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Food Production Is Pushing the Climate Target Out of Reach

Source: Our World in Data

Food production alone could cause the world to miss its 1.5 degree Celsius climate target even if countries stop burning fossil fuels immediately. Along with energy, food production is one of the biggest contributors to global greenhouse emissions — one-quarter to one-third of emissions come from food systems.

Our World in Data identified five ways to reduce emissions from the food industry: adopting a plant-based diet; consuming healthy calories; limiting food waste; and improving crop yields and farming practices. Shifting to a plant-based diet would lead to the biggest reduction in emissions. If these practices were fully adopted by 2050, the world would see net negative emissions.

Both consumers and producers have significant roles to play in reducing food emissions that involve legislation, investment and creating better policies. Although fully incorporating these five methods into daily activity could be difficult, the changes would lead to “a global food system that is more productive, has a lower environmental impact, and provides a healthy, nutritious diet for everyone.”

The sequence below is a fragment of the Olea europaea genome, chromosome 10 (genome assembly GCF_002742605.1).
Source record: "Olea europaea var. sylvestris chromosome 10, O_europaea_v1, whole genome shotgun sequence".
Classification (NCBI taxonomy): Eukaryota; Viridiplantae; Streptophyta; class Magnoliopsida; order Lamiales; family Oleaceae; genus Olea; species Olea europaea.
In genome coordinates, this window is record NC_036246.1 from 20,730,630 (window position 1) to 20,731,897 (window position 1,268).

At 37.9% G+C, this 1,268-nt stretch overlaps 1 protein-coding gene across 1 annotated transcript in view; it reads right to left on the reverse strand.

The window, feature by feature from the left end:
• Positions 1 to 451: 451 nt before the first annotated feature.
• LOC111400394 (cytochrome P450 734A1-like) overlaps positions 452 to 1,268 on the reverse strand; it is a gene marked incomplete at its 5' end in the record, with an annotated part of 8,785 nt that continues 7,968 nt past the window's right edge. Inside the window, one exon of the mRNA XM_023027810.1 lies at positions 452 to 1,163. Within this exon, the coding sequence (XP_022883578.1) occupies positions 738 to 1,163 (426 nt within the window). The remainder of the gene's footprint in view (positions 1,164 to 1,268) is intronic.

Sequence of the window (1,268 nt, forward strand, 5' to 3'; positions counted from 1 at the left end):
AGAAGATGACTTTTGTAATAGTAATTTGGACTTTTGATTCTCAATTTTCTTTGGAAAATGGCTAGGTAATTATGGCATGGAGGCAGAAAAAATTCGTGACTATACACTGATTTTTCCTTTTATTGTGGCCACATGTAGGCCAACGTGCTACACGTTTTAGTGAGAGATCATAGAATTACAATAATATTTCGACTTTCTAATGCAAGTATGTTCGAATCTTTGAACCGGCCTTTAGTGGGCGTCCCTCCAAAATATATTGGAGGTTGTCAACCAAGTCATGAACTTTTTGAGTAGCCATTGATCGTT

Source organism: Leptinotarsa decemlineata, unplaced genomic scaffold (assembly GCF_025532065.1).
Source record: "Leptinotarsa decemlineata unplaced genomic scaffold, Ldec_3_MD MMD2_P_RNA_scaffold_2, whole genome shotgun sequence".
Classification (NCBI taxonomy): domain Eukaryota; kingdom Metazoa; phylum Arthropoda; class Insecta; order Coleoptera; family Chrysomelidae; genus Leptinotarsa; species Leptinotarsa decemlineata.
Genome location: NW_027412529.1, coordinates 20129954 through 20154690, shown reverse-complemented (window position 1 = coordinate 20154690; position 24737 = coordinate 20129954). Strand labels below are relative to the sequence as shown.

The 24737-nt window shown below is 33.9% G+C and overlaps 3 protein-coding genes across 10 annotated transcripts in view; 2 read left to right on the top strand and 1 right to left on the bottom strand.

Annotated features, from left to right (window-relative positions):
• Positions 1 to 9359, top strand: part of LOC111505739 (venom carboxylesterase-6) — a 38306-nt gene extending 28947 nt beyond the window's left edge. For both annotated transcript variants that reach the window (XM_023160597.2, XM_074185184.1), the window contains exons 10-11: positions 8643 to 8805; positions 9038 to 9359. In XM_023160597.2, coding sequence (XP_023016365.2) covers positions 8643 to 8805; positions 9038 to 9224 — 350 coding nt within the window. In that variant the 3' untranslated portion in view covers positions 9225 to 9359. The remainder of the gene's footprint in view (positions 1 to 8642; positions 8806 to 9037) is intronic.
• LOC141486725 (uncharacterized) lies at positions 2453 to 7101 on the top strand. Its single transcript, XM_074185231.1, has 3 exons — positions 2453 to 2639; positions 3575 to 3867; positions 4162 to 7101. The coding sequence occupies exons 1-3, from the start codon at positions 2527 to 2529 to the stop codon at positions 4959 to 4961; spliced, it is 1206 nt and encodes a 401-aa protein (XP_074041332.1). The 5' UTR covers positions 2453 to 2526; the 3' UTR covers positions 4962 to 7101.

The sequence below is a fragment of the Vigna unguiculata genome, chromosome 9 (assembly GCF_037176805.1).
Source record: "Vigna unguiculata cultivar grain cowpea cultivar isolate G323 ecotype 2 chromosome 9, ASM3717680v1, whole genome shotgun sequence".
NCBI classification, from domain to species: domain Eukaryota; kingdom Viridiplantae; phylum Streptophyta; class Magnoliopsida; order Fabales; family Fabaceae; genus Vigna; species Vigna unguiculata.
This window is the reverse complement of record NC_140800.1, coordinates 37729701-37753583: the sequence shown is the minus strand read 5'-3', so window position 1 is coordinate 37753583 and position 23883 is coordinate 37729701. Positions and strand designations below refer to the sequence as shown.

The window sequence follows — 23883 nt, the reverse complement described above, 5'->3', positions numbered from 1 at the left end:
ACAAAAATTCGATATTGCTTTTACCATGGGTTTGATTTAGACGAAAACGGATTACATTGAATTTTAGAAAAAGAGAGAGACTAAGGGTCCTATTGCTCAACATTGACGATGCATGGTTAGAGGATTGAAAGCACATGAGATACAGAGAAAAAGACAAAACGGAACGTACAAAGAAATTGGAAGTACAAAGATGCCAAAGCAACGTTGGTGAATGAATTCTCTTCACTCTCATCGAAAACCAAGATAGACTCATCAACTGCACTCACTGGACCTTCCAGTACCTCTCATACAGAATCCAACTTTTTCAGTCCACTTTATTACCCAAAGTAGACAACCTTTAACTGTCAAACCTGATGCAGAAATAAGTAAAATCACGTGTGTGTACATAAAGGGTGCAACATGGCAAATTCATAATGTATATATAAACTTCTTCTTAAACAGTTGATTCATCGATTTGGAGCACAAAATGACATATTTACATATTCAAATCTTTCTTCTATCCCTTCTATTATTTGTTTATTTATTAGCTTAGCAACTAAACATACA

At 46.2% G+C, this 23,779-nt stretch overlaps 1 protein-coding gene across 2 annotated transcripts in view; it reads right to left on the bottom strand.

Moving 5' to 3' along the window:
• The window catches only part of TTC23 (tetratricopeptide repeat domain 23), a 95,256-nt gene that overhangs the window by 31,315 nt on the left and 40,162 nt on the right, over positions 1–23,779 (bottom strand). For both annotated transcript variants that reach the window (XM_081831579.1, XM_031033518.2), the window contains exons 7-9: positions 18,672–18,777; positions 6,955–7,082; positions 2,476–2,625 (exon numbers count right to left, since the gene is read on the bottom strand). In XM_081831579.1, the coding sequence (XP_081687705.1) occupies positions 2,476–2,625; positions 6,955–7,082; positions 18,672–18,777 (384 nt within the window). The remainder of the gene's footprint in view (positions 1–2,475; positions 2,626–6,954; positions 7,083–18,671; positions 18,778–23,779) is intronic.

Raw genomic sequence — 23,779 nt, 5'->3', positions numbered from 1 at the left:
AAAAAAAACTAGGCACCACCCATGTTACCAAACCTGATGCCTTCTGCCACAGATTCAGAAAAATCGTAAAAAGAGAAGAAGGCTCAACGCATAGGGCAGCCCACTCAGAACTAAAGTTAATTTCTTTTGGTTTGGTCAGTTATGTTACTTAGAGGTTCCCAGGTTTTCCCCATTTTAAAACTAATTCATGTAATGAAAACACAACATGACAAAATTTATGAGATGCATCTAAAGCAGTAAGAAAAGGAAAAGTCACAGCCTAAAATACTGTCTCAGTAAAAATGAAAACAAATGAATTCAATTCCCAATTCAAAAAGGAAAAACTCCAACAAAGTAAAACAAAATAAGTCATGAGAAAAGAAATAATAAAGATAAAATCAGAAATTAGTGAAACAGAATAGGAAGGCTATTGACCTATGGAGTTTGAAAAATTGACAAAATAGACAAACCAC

UK Prime Minister Caps Energy Bills As Costs Skyrocket

Source: The Economist

The United Kingdom’s new prime minister Liz Truss is under pressure to help Britons with energy costs, as natural gas prices skyrocket and winter approaches, reports The Economist

On August 26, energy regulator Ofgem reset its energy price cap, raising the average household’s monthly energy bills from 164 pounds ($194) to 296 pounds ($340), starting in October. Forecasts from Cornwall Insight consultancy group predict that without government intervention, energy bills will rise to 449 pounds ($516) in January and 551 pounds ($633) in April. Without government support, experts estimate that energy bills will make up 14% of the poorest fifth of households’ spending — double the amount before the pandemic. Middle-income households will also face steep prices, with 9-10% of their spending consumed by energy costs.